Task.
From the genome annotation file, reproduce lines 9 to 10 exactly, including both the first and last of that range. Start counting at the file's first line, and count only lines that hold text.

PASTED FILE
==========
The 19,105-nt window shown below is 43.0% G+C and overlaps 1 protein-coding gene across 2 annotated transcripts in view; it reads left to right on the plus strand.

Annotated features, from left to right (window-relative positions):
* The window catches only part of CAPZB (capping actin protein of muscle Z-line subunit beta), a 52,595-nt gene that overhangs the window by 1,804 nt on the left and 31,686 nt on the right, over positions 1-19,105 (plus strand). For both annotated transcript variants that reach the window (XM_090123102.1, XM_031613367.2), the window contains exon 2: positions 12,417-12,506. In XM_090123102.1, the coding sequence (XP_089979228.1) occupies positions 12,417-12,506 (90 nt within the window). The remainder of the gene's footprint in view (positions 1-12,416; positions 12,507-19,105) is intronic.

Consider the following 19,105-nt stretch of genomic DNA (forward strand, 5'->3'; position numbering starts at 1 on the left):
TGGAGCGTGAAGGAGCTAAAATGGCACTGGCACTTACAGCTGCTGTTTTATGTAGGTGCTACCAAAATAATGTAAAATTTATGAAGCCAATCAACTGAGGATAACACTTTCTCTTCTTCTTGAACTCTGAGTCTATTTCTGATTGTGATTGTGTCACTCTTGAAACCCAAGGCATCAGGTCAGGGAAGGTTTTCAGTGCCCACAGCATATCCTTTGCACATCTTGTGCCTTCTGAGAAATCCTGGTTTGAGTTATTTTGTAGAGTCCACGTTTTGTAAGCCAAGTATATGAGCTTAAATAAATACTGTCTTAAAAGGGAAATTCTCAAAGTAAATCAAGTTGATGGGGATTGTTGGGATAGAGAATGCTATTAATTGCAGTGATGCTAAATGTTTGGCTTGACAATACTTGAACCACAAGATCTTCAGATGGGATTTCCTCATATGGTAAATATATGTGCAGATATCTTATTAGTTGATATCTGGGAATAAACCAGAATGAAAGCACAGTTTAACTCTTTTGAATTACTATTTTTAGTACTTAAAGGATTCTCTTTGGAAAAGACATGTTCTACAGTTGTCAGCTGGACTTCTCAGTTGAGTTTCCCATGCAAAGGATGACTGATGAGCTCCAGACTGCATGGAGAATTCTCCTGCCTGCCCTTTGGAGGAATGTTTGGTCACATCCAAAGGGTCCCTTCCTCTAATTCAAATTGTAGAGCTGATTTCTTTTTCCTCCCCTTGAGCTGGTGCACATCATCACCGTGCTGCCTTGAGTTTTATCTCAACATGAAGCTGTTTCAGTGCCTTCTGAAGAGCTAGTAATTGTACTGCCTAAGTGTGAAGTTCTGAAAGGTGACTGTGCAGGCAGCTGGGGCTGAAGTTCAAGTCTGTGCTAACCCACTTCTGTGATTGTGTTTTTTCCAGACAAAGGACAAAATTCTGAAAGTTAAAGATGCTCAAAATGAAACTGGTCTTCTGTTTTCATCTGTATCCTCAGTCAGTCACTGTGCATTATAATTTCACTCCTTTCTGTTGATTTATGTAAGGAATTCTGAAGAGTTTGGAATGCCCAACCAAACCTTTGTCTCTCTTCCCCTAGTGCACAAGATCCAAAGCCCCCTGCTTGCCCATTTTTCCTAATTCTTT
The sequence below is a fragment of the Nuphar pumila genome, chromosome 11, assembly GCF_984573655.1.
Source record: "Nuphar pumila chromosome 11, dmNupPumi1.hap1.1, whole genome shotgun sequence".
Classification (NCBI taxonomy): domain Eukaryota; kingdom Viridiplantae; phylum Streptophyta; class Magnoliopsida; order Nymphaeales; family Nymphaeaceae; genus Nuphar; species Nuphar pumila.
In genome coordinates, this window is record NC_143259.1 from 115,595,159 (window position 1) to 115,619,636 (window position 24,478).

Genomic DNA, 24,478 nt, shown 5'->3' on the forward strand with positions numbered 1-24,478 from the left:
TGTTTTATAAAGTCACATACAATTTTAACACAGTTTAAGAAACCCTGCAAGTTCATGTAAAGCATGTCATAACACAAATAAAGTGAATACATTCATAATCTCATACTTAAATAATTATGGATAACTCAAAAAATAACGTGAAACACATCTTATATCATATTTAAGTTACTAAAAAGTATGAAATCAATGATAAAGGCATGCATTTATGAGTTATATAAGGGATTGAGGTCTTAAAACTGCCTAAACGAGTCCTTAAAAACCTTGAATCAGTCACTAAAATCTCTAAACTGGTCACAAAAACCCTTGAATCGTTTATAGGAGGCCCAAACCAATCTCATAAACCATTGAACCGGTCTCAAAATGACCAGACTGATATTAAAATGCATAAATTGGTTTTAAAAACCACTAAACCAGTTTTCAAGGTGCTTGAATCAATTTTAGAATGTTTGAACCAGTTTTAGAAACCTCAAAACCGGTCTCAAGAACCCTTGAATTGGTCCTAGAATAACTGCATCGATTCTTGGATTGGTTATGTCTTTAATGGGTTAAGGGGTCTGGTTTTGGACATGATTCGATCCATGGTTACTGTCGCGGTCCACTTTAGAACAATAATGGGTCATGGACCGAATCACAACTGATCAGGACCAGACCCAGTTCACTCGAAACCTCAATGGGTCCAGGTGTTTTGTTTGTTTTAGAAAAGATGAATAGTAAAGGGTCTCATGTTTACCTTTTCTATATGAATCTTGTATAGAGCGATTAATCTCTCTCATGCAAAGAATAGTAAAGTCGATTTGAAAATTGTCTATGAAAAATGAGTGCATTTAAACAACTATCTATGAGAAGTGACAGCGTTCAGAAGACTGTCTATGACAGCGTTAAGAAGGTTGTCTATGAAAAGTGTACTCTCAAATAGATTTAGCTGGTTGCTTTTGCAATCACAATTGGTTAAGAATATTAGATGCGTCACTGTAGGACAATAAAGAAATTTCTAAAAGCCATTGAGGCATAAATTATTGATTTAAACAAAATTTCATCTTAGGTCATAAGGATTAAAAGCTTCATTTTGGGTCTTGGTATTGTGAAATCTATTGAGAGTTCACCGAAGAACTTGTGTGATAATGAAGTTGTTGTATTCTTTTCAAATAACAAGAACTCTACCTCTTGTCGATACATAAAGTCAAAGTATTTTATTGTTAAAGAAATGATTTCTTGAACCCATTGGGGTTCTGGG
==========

In genome coordinates, this window is record NC_143259.1 from 115,595,159 (window position 1) to 115,619,636 (window position 24,478).

Genomic DNA, 24,478 nt, shown 5'->3' on the forward strand with positions numbered 1-24,478 from the left: